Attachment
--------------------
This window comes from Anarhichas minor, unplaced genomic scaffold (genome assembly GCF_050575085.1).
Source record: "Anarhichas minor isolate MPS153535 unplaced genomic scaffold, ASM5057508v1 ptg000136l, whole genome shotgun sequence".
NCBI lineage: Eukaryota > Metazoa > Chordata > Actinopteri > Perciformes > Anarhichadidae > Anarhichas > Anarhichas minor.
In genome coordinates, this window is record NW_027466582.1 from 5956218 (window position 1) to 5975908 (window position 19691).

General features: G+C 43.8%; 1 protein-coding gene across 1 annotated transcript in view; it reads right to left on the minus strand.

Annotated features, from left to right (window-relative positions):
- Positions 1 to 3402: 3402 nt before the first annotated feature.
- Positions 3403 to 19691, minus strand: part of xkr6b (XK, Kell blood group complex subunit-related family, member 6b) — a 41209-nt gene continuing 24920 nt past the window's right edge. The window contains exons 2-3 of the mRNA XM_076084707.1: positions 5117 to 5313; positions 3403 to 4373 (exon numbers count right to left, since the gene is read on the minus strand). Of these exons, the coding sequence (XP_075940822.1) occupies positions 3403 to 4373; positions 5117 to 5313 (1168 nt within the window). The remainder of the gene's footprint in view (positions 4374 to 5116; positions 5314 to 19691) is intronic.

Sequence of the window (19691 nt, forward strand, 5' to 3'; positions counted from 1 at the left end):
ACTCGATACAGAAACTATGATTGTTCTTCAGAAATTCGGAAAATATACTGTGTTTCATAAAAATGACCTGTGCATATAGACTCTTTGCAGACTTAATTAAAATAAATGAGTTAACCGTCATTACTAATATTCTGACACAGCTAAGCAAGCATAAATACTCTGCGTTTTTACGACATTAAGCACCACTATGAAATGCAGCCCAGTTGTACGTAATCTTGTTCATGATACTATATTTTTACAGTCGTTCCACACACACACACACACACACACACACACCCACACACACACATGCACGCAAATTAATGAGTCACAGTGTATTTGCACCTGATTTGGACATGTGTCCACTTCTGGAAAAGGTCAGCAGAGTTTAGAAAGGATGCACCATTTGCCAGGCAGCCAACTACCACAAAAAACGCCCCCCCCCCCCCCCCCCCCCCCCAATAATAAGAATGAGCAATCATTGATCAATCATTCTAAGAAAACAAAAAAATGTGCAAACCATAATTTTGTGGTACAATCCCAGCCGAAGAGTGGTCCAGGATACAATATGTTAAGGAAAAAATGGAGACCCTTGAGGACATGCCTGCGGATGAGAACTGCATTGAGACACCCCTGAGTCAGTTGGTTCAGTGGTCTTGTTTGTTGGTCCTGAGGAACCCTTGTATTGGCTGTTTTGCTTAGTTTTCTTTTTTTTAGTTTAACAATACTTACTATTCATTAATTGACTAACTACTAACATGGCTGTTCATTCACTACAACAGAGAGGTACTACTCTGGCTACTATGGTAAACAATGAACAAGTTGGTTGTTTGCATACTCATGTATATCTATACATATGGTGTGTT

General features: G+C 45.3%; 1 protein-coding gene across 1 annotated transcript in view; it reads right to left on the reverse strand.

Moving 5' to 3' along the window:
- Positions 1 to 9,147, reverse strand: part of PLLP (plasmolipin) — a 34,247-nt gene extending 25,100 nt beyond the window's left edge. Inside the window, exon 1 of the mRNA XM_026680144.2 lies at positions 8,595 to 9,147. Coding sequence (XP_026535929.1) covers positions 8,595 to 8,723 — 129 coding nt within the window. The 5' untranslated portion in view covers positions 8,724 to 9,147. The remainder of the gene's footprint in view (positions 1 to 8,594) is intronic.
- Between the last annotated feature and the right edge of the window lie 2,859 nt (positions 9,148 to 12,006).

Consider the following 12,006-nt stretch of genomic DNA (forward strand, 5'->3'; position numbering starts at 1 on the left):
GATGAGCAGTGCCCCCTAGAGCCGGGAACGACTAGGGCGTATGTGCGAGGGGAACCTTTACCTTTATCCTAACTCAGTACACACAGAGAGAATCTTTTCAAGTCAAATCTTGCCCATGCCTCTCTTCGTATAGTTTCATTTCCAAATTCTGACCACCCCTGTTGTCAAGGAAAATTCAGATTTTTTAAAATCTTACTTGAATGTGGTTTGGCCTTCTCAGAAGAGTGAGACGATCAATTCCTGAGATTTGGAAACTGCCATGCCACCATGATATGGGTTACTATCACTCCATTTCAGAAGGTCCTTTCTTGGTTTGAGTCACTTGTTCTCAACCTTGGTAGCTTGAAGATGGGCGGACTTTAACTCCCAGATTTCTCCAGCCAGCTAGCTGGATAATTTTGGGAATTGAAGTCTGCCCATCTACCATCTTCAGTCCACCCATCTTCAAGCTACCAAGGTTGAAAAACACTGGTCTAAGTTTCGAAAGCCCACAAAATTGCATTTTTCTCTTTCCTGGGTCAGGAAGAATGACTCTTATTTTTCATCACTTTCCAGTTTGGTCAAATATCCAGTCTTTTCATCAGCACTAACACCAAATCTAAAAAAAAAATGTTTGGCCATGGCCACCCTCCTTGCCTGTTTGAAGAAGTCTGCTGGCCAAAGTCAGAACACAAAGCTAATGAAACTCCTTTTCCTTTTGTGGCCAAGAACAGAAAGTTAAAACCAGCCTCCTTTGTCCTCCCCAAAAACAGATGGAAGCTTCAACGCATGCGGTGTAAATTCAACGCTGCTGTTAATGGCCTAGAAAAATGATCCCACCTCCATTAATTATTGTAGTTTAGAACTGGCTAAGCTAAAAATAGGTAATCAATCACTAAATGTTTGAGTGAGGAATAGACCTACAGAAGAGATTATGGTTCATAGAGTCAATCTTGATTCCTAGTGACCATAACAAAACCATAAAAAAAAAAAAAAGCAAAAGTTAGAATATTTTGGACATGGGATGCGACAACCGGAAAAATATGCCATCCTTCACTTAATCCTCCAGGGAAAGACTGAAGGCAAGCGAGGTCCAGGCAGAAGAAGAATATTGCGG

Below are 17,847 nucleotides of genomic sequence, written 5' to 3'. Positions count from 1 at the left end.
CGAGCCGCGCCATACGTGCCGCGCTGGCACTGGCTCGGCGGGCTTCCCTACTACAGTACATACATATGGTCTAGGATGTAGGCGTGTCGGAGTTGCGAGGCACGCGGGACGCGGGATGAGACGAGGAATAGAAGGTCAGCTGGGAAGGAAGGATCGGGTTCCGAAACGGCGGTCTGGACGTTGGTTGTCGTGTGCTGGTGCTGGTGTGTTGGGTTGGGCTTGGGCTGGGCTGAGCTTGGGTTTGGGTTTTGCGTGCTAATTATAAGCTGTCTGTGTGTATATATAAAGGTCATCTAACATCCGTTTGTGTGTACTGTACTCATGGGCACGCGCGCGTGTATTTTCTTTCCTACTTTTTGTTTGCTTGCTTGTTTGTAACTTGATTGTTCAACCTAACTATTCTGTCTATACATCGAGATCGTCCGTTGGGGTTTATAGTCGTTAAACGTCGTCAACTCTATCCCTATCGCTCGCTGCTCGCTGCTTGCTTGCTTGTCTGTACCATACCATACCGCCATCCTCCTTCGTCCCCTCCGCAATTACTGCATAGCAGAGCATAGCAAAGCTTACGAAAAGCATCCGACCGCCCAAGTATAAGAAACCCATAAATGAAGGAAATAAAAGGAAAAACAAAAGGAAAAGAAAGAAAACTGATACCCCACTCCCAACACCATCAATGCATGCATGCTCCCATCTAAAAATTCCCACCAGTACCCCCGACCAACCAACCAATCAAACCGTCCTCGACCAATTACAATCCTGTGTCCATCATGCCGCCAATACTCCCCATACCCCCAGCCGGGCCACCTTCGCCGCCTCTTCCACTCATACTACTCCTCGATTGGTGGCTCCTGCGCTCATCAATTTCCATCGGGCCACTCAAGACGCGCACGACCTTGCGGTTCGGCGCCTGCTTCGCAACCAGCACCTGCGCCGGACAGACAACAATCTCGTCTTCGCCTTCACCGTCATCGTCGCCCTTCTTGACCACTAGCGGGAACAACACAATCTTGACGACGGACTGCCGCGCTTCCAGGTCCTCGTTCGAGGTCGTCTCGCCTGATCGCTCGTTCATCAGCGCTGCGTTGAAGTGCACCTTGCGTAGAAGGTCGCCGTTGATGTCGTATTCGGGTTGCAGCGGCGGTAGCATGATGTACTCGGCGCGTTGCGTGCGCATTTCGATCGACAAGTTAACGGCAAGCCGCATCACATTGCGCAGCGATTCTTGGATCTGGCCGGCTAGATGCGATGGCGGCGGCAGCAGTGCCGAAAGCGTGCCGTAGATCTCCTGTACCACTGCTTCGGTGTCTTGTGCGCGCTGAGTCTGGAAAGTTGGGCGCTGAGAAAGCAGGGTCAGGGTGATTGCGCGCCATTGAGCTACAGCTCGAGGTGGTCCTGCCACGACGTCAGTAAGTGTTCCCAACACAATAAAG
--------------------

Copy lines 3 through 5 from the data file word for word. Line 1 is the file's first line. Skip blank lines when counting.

NCBI lineage: Eukaryota > Metazoa > Chordata > Actinopteri > Perciformes > Anarhichadidae > Anarhichas > Anarhichas minor.
In genome coordinates, this window is record NW_027466582.1 from 5956218 (window position 1) to 5975908 (window position 19691).

General features: G+C 43.8%; 1 protein-coding gene across 1 annotated transcript in view; it reads right to left on the minus strand.